Naughty and nice companies for consumers in 2015

When it comes to dealing with big companies, just about every consumer has a story of something gone bad. And just about every consumer could tell a tale of a company that went above and beyond.

Consumer Reports came up with its own list of companies for a "Naughty and Nice" list, kicking off the holiday season with examples of contrasting styles of corporate citizenship. Some on the list are pairings of companies for taking a particular action together.

Here are the companies on the magazine's Naughty list: Allegiant Air, Citibank, Citizens Bank, Costco, FedEx/UPS, LifeLock, Tom's of Maine, Turing Pharmaceuticals, Verizon/Sprint, Volkswagenand Whole Foods.

And these are the ones on the Nice list: Brinkmann/Home Depot, California Health Insurance Exchange, Chipotle Mexican Grill/Panera Bread, CVS, Dish Network, Dr. Martens, JetBlue, Nomorobo, Procter & Gamble, PwC (formerly PricewaterhouseCoopers), Southwest Airlines and Target.

What earns a company a place on either side of the list? Turing Pharmaceuticals infamously jacked up the price of a decades-old drug it had purchased by nearly 5,000%. But a closer look at some of the other companies named offers subtler insights.

Take Costco. The chain of warehouse clubs had endeared itself to customers by offering what seemed to be incredible deals on Tiffany diamond engagement rings. But Tiffany was hardly thrilled, filing a lawsuit accusing Costco of selling counterfeits.

Costco said its use of "Tiffany" was not a claim that it was selling products made by the famed jeweler, but rather it was promoting a type of ring setting. In September, a federal judge found in favor of Tiffany.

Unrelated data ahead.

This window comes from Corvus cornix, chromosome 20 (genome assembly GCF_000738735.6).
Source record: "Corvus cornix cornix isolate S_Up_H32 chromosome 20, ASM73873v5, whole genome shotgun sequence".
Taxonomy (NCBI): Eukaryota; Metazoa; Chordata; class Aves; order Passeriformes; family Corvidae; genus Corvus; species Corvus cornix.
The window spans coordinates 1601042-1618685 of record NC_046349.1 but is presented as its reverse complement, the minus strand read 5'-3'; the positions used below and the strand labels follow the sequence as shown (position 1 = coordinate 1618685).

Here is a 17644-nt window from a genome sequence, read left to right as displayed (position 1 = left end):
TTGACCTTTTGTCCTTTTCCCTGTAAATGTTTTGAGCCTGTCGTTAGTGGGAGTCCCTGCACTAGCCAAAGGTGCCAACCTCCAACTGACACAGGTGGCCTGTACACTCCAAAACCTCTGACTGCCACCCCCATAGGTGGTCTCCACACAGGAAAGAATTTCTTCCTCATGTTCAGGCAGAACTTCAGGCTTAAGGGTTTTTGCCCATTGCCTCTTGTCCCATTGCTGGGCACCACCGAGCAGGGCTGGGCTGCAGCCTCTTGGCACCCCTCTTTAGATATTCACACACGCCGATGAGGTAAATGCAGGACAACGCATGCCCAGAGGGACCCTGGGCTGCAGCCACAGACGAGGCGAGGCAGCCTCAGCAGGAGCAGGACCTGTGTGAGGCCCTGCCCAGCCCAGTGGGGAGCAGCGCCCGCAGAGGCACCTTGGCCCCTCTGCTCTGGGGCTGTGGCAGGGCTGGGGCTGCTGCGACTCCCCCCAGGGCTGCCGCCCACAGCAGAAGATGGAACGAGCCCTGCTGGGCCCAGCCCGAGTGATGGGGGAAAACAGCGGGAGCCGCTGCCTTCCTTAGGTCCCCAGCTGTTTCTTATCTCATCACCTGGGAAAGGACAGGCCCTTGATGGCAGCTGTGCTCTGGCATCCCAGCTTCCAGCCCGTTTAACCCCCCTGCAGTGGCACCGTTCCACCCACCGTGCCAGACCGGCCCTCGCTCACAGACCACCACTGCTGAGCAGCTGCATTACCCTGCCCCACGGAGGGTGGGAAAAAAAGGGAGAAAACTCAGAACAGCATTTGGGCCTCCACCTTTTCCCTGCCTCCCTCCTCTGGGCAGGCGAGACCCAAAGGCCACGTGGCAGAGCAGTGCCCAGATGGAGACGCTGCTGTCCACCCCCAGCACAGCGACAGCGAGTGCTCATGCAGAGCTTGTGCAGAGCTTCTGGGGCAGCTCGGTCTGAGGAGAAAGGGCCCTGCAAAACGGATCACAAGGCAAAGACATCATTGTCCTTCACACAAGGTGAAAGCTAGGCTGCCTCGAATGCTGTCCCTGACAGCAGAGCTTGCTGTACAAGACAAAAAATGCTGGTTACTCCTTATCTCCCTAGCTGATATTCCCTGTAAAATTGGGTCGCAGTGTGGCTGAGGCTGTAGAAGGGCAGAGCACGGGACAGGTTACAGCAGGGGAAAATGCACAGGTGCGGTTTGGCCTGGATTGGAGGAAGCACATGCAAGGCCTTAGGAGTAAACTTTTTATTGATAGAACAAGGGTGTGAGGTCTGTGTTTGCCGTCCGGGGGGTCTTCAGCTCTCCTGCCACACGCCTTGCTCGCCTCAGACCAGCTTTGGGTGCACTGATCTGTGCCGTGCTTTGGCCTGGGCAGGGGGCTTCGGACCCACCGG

Tom's of Maine is another example from the "Naughty" side. The company conjures images of a small business selling wholesome goods. It boasts of using only natural ingredients in its line of products from toothpaste to sunscreen. But it seems Tom's (now a division of Colgate-Palmolive) might have strayed some from its all-natural pledge.

The company recently agreed to put $4.5 million in a settlement fund to close out a class action lawsuit for allegedly using such less-than-natural ingredients as the sweetener xylitol and cleaner sodium lauryl sulfate. In the proposed settlement in which Tom's admitted no wrongdoing, the company said it would include more detail on its ingredients on its website and be more transparent about how it uses such claims as "natural," "sustainable" and "responsible."

On the "Nice" side is Dr. Martens, a shoe company that offers a line of products with a lifetime guarantee. "The FOR LIFE guarantee covers the failure of any component which has been subjected to normal wear and tear (such as upper leather, stitched seams, eyelets, soles, welt, linings and reinforcements) and not unreasonably abused," Dr. Martens explains on its website. As Consumer Reports noted, a lifetime guarantee lasts for as long as you're alive -- which could be a very long time.

If you've tried to redeem frequent flyer miles and, like many other consumers, were unable to use them to get on a flight where and when you wanted to go, you might like Southwest Airlines' approach. The airline delivers the most trips using frequent flyer rewards of an any major airline.

What's the trick? All seats can be booked by frequent flyers. There are no blackout dates. "Every seat is available as an award seat, even the last seat on the day before Thanksgiving," Jonathan Clarkson, director of Southwest's Rapid Rewards program, told Consumer Reports.

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    Mitch Lipka is an award-winning consumer columnist. He was in charge of consumer news for AOL's personal finance site and was a senior editor at Consumer Reports. He was also a reporter for The Philadelphia Inquirer and the South Florida Sun-Sentinel, among other publications.